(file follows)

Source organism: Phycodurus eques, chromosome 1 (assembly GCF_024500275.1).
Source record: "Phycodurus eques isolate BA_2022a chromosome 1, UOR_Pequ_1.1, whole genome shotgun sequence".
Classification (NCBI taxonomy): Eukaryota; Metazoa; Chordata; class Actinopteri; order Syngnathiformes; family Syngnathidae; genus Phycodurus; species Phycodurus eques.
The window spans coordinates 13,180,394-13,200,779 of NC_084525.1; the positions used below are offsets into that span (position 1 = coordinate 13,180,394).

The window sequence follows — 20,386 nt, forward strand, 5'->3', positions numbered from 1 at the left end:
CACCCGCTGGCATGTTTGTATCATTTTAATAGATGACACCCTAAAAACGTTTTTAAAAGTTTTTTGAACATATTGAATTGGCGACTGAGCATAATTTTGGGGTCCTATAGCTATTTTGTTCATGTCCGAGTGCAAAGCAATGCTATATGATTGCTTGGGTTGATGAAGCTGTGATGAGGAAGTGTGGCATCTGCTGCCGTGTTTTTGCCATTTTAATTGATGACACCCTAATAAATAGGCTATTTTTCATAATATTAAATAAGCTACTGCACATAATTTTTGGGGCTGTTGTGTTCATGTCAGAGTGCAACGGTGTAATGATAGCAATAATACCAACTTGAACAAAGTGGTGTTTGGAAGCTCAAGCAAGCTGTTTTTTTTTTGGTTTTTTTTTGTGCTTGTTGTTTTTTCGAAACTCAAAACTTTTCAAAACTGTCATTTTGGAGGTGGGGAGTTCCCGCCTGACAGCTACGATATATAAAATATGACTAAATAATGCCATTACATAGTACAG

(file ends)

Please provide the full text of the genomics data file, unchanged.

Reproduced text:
Source organism: Phycodurus eques, chromosome 1 (assembly GCF_024500275.1).
Source record: "Phycodurus eques isolate BA_2022a chromosome 1, UOR_Pequ_1.1, whole genome shotgun sequence".
Classification (NCBI taxonomy): Eukaryota; Metazoa; Chordata; class Actinopteri; order Syngnathiformes; family Syngnathidae; genus Phycodurus; species Phycodurus eques.
The window spans coordinates 13,180,394-13,200,779 of NC_084525.1; the positions used below are offsets into that span (position 1 = coordinate 13,180,394).

The window sequence follows — 20,386 nt, forward strand, 5'->3', positions numbered from 1 at the left end:
CACCCGCTGGCATGTTTGTATCATTTTAATAGATGACACCCTAAAAACGTTTTTAAAAGTTTTTTGAACATATTGAATTGGCGACTGAGCATAATTTTGGGGTCCTATAGCTATTTTGTTCATGTCCGAGTGCAAAGCAATGCTATATGATTGCTTGGGTTGATGAAGCTGTGATGAGGAAGTGTGGCATCTGCTGCCGTGTTTTTGCCATTTTAATTGATGACACCCTAATAAATAGGCTATTTTTCATAATATTAAATAAGCTACTGCACATAATTTTTGGGGCTGTTGTGTTCATGTCAGAGTGCAACGGTGTAATGATAGCAATAATACCAACTTGAACAAAGTGGTGTTTGGAAGCTCAAGCAAGCTGTTTTTTTTTTGGTTTTTTTTTGTGCTTGTTGTTTTTTCGAAACTCAAAACTTTTCAAAACTGTCATTTTGGAGGTGGGGAGTTCCCGCCTGACAGCTACGATATATAAAATATGACTAAATAATGCCATTACATAGTACAG